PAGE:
I’d like to know them

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I recently learned (via my friend Natalia) that Annie Liebovitz once said, “When I say I want to photograph someone, what it really means is that I’d like to know them.”

I feel that way about writing. I’m always dreaming up series of interviews I’d like to conduct, usually with people I know vaguely but want to know better – my smart, funny yoga instructor; a speaker I’ve encountered while attending conferences for my job; characters who have influenced my daily life in NYC who I secretly want to have a heart-to-heart with, like the guy at the coffee stand at 32nd and Madison who always slips me free pastries. Now that I’m transitioning professionally after six years at Idealist, I hope to launch at least one of these projects; stay tuned here.

When it comes to photography I haven’t been in this mindset. My impulses start closer to home. Granted, Annie Liebovitz can probably say “I’d like to know [insert name of any person on the planet]” and find a way to make a photo shoot happen. But these days I feel most compelled to grab a camera in one of two situations: when I’m exploring a place I want to know (expect lots more pictures of Chicago as I settle in there), or when I’m with a person I already know and I want to document them, as naturally as possible, right in that moment.

That’s why I loved taking pictures of my cousin this weekend; she’s eight months pregnant and wanted photos of herself practicing yoga. It’s a delightful thing to have someone you love say, “Can you bring your camera over and snap away while I move myself and my third trimester belly into a headstand?” and to be trusted to make that feel fun and comfortable. Or (brag alert) for two dear friends to say, “We could have chosen a local photographer for our wedding abroad this August, but we thought about it and we really want you there with us.”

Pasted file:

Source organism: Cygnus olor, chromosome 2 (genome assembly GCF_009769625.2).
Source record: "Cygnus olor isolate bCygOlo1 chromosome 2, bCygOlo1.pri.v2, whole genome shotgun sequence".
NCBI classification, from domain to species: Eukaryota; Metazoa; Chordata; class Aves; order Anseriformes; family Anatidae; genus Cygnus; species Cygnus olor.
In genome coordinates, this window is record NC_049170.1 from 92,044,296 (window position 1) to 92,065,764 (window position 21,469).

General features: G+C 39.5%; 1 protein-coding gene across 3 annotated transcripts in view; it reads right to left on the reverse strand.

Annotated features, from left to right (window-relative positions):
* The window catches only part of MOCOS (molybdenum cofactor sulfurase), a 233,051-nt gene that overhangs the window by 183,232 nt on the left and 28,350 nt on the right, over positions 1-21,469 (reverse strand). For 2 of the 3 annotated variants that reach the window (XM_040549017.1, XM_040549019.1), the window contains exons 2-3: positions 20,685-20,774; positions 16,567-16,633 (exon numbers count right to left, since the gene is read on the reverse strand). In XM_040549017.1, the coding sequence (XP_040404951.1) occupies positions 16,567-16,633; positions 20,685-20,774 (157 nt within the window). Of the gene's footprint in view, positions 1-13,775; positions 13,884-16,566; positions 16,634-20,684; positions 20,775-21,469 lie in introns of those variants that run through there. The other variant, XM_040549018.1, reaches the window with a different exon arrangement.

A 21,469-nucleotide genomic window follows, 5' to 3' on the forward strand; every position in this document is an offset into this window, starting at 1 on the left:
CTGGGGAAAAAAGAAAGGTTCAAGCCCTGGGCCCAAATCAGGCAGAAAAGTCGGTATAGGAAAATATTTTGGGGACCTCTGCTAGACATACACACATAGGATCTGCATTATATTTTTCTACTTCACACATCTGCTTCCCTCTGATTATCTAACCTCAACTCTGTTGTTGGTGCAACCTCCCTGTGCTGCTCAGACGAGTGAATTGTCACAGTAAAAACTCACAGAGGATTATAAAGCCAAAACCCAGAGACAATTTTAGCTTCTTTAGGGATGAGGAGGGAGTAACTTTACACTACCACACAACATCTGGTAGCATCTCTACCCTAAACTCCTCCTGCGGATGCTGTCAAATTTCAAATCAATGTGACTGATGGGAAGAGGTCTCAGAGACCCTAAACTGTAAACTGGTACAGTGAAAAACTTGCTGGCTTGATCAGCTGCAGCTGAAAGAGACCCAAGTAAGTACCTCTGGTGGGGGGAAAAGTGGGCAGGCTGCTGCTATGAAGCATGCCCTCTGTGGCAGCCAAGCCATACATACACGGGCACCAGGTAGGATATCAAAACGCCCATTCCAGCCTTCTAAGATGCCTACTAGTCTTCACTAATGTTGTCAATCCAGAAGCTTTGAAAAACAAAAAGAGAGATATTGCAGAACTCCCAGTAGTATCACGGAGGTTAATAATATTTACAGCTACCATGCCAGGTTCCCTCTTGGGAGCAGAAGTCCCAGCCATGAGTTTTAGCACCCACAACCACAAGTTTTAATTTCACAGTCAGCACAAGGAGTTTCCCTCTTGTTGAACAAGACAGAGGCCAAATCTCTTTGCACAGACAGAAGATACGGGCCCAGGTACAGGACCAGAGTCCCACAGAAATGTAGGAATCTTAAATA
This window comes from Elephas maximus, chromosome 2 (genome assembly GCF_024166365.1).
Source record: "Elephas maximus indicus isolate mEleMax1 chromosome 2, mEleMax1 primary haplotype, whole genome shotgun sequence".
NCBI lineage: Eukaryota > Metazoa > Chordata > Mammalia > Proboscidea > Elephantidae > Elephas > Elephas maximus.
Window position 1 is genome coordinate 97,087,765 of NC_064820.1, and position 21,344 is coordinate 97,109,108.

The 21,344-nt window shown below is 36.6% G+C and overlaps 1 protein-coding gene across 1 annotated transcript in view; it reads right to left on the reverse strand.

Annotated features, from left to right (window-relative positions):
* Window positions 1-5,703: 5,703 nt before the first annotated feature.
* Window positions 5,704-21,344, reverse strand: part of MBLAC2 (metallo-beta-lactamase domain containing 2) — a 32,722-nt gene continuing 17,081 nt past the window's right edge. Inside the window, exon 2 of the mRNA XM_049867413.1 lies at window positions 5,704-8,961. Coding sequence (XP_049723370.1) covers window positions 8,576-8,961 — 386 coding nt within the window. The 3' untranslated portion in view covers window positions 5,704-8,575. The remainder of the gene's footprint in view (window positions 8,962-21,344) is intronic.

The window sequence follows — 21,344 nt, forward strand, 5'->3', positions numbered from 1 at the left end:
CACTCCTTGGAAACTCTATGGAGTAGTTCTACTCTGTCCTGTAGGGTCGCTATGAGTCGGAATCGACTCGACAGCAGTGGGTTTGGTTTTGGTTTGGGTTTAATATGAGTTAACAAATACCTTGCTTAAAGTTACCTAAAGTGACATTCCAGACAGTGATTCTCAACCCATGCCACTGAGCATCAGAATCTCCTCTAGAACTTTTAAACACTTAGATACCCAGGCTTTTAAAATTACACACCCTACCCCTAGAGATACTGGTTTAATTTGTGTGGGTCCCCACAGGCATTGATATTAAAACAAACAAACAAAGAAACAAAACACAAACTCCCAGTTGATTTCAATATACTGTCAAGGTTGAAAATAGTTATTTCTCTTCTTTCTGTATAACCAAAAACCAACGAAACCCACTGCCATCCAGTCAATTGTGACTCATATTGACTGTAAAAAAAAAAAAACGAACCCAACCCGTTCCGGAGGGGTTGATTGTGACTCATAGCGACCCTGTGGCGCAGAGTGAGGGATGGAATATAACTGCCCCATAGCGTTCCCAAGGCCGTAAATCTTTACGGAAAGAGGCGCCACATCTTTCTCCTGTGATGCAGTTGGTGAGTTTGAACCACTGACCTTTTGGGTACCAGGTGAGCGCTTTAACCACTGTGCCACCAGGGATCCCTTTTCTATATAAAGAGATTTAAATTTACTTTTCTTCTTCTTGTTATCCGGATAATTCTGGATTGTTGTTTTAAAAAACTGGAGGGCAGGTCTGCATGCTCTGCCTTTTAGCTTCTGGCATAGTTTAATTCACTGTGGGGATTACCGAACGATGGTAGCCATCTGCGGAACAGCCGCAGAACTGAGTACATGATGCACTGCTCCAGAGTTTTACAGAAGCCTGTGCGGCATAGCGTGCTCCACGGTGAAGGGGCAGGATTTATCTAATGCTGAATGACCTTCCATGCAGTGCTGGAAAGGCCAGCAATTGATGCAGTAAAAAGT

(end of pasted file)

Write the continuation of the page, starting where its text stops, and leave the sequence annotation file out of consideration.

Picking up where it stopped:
Would I do pregnant belly yoga photo shoots for people I don’t know? Uh, I didn’t know it until this weekend, but SURE. Do I want to drum up more wedding gigs? Totally. For that matter, do I know that if my writing projects are going to grow (or a candidate I support is going to win or an event I run is going to happen), I’ll need to step outside my comfort zone and make some cold calls? Yes.

I want to put myself out there as an artist, documentarian, facilitator, advocate. I get why it’s important to “build my brand” if I’m going to make that happen. But I want to do it in a way that keeps relationships at the center. Relationships are my spark and my engine and they always have been.

I’m sure Annie Liebovitz doesn’t have deep relationships with every single person she’s photographed. But I think I hear what homegirl is saying. And I’m going to practice saying who (and where and what) I want to know.

Photo: New York City, June 2012.

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